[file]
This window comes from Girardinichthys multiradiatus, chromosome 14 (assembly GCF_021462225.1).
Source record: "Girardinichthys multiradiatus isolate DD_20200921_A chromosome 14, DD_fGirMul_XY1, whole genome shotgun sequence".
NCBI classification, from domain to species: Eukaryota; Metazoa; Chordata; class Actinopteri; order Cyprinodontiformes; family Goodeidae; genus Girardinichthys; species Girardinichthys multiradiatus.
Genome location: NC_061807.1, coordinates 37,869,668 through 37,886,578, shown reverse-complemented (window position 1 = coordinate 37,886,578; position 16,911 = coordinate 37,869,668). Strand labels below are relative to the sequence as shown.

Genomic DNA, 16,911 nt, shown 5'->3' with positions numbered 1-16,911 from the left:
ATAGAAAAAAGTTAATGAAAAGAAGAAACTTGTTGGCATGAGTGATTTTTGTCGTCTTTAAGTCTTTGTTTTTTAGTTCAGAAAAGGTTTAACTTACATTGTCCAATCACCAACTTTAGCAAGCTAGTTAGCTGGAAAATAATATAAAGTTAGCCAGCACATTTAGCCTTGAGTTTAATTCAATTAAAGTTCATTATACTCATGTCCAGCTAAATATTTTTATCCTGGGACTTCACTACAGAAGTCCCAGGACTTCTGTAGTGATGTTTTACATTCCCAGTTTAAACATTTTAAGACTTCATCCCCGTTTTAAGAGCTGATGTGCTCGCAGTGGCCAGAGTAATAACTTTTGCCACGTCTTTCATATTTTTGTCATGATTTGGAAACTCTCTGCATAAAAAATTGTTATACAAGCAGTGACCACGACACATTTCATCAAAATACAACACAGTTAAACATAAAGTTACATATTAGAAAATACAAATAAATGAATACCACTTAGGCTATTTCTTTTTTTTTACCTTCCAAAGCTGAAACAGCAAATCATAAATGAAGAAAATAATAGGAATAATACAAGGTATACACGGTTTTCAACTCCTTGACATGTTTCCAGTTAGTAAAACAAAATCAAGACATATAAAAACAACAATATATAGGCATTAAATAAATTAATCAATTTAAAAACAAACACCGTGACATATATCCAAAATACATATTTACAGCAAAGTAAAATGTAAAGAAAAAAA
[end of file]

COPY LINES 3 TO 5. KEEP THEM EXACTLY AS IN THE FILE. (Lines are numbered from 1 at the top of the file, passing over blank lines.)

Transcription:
NCBI classification, from domain to species: Eukaryota; Metazoa; Chordata; class Actinopteri; order Cyprinodontiformes; family Goodeidae; genus Girardinichthys; species Girardinichthys multiradiatus.
Genome location: NC_061807.1, coordinates 37,869,668 through 37,886,578, shown reverse-complemented (window position 1 = coordinate 37,886,578; position 16,911 = coordinate 37,869,668). Strand labels below are relative to the sequence as shown.

Genomic DNA, 16,911 nt, shown 5'->3' with positions numbered 1-16,911 from the left: